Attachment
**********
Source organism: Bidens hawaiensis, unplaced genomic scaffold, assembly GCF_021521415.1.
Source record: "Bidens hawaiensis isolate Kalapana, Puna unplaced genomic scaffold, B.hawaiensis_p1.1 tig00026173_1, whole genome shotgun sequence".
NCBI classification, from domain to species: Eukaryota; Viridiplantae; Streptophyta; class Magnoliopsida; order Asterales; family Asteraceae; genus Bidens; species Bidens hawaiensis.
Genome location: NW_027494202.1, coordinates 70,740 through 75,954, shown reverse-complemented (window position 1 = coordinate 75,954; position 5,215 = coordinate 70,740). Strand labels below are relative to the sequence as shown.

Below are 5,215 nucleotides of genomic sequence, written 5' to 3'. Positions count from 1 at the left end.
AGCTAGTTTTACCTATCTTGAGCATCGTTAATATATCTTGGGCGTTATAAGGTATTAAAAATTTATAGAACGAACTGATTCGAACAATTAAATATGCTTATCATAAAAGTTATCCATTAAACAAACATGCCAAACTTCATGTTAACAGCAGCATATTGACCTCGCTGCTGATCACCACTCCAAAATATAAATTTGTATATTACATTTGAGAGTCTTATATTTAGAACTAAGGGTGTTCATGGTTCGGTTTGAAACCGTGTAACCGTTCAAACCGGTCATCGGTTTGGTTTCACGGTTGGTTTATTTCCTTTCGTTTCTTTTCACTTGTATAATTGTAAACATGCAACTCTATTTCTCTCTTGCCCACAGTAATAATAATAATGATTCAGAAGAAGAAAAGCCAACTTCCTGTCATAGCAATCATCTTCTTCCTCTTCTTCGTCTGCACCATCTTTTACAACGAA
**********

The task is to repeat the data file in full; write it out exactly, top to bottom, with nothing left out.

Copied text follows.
Source organism: Bidens hawaiensis, unplaced genomic scaffold, assembly GCF_021521415.1.
Source record: "Bidens hawaiensis isolate Kalapana, Puna unplaced genomic scaffold, B.hawaiensis_p1.1 tig00026173_1, whole genome shotgun sequence".
NCBI classification, from domain to species: Eukaryota; Viridiplantae; Streptophyta; class Magnoliopsida; order Asterales; family Asteraceae; genus Bidens; species Bidens hawaiensis.
Genome location: NW_027494202.1, coordinates 70,740 through 75,954, shown reverse-complemented (window position 1 = coordinate 75,954; position 5,215 = coordinate 70,740). Strand labels below are relative to the sequence as shown.

Below are 5,215 nucleotides of genomic sequence, written 5' to 3'. Positions count from 1 at the left end.
AGCTAGTTTTACCTATCTTGAGCATCGTTAATATATCTTGGGCGTTATAAGGTATTAAAAATTTATAGAACGAACTGATTCGAACAATTAAATATGCTTATCATAAAAGTTATCCATTAAACAAACATGCCAAACTTCATGTTAACAGCAGCATATTGACCTCGCTGCTGATCACCACTCCAAAATATAAATTTGTATATTACATTTGAGAGTCTTATATTTAGAACTAAGGGTGTTCATGGTTCGGTTTGAAACCGTGTAACCGTTCAAACCGGTCATCGGTTTGGTTTCACGGTTGGTTTATTTCCTTTCGTTTCTTTTCACTTGTATAATTGTAAACATGCAACTCTATTTCTCTCTTGCCCACAGTAATAATAATAATGATTCAGAAGAAGAAAAGCCAACTTCCTGTCATAGCAATCATCTTCTTCCTCTTCTTCGTCTGCACCATCTTTTACAACGAA